I never wore them when learning to swim (I don't think), floaties, that is. My memory of learning to swim is that of sinking to the bottom of a very deep pool, then returning to the surface. Apparently this was a long and trusted method of teaching children to swim in my family's past (I note, however, that this tradition ended with me--I don't believe my younger brother was subjected to this, hmm...). However, I grew up to be a water lover, and someone, who as a small person liked to jump off of tall things into water. One summer, while staying with my grandparents and my cousins at a lake house, I decided I would walk up to the top of the cliff where the older kids were jumping into the water, "just to see" I promised my grandparents. At some point I made the decision that it didn't look like something I couldn't do too, so went ahead and jumped. My grandfather (who was waiting in a boat below), although he lived many many years beyond that day, was convinced of two things: 1) I almost killed him, and 2) I would probably go ahead and do whatever I wanted and be fine for the rest of my life. I wish he was here to remind me of that now.
All of this to say, that "floaties" are simply the words and actions of the people around you that keep you from sinking. We all need them sometimes. At others, we will jump from cliffs and laugh and scream. I do think, now that I'm a semi-grown up, that it's not as embarrassing as I thought to let people know that you need a little boost to return to the surface. We are all so intent on letting people see what we want them too, and quickly plucking out the pieces of ourselves we don't want them to see.
Tonight at yoga, the word was "cultivation"--I was in no mood to consider what exactly I'm cultivating right now, but was intrigued by this idea that we are very conscious of our distinctions between "good" and "bad" parts of ourselves that we cultivate, and those that we choose to show the world. We all might have a bit more compassion for one another and bit less neurosis if we were able to say, "You know what? I have crazy bed head in the morning too." OR "Sometimes I'm not so sure I'm going in the right direction. I might look like I have it all together as I stubbornly persist, but I'm asking a lot of questions..." I know I'd feel better. My hair would still look like it had been out all night wrestling with jungle animals when I woke up, but...I'd feel better.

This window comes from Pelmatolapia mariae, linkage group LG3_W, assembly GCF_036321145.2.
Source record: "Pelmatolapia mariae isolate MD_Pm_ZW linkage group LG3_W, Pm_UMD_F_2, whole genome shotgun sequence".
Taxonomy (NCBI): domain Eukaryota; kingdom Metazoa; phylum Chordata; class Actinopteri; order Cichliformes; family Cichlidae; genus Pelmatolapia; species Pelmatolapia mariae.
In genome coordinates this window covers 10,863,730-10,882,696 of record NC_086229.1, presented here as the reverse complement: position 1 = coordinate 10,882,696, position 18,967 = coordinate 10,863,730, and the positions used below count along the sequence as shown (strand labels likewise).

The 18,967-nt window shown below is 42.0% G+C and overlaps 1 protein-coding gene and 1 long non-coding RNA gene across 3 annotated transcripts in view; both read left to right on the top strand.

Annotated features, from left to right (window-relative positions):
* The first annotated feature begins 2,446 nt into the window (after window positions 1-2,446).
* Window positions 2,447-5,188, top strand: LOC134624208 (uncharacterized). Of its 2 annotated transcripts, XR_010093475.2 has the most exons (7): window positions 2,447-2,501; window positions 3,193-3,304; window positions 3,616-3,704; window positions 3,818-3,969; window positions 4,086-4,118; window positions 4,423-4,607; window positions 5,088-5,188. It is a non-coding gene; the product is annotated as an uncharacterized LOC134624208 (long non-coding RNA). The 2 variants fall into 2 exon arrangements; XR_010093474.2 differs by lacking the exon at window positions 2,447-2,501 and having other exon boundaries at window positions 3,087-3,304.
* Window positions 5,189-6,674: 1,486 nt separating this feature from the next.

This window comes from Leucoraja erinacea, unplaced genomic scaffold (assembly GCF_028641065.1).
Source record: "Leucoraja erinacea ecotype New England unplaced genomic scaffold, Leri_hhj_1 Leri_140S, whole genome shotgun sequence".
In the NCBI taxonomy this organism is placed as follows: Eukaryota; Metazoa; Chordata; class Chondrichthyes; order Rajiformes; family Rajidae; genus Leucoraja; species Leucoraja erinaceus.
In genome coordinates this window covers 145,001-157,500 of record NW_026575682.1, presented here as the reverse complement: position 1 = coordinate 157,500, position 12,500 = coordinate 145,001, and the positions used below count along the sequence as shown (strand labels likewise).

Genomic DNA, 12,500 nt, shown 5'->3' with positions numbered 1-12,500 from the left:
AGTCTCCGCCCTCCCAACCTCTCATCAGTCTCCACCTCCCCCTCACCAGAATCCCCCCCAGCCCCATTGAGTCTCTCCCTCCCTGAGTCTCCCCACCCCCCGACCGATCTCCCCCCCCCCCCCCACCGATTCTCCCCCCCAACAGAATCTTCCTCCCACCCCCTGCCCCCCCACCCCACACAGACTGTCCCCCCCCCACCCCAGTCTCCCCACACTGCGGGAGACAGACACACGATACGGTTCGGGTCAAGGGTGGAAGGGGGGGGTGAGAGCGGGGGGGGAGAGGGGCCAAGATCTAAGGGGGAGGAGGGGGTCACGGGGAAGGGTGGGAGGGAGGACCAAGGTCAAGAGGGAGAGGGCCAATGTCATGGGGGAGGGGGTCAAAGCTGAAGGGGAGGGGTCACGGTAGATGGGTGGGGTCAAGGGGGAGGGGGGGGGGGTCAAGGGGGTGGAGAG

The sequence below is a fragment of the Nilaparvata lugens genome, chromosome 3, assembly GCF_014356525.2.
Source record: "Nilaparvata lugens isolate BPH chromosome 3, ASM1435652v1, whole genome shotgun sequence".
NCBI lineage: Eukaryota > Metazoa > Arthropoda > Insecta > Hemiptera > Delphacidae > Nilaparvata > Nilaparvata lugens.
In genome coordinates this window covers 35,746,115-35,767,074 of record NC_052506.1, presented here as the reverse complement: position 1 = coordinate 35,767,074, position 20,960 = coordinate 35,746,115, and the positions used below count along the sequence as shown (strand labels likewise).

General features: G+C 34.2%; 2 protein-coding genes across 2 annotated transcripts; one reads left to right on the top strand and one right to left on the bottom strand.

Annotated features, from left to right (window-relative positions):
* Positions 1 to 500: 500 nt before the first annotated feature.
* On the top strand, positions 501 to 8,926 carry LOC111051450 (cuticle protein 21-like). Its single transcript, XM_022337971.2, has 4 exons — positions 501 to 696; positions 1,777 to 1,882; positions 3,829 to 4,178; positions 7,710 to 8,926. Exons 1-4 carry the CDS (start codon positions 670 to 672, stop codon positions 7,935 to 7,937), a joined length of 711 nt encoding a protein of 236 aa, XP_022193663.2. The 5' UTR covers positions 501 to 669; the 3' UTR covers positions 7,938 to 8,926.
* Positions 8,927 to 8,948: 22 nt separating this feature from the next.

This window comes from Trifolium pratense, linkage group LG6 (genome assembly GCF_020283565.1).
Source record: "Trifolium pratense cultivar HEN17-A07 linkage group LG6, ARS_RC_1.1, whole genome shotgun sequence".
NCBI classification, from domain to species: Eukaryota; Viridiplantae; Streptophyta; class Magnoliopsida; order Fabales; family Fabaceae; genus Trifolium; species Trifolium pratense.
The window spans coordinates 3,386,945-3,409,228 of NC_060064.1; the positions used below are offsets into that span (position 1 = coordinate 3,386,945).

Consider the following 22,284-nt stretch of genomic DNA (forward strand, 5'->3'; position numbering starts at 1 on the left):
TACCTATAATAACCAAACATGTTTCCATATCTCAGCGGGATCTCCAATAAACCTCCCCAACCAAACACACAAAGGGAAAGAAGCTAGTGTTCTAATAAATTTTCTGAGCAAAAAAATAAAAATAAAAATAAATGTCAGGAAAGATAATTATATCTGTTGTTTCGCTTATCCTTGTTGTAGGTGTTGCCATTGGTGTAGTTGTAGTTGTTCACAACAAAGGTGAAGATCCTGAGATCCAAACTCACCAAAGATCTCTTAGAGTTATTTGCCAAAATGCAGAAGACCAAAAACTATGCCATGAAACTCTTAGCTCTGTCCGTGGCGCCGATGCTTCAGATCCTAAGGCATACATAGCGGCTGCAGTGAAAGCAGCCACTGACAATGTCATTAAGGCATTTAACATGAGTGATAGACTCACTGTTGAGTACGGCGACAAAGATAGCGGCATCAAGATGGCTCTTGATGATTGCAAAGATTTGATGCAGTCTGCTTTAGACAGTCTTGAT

I am reminded of a morning I spent in yoga class when an absolutely stunning (and very flexible) woman I had secretly envied for some time, cried as she shared her reason for loving yoga so much-- that it was the first time she had actually been allowed to enjoy moving and being in her own body--years as a professional dancer had pretty much beaten that joy out of her. This simple honesty reminded me, and it's so ridiculous to admit that I forget this, that we all have our "shit" we're working through. And my inability to do full wheel? Well, that's pretty small potatoes in the big scheme of things.
Pema Chodron asks, "Right now, can you make an unconditional relationship with yourself? Just at the height you are, the weight you are, with the intelligence that you have, and your current burden of pain? Can you enter into an unconditional relationship with that?"
I always thought I had a pretty darn good relationship with myself, but I'm not sure it's ever been unconditional. And it's certainly not unconditional when I feel like I need something beyond myself to buoy me up. How ridiculous is that? All sorts of judgment leaps to mind when I don't think I've got my game on, or I'm not 100%. There's the work, I'm thinking. Feeling pretty damn good about it all whether you have the hubris and confidence to defy all odds, and when deep down you would rather curl up in a small ball and leave the world for a bit.
Even now, as I write these thoughts, I think, wow, I'm tired, here's a disclaimer for why this isn't as eloquent as I wish. And I realize that sometimes that's just how it goes. I consider plucking the words from the page and scrapping these thoughts for tonight. However, I'll share it, some of it may make sense as I want it to. Some may not. I'll continue to try and develop my unconditional relationship with myself, and what I share with the people in my world.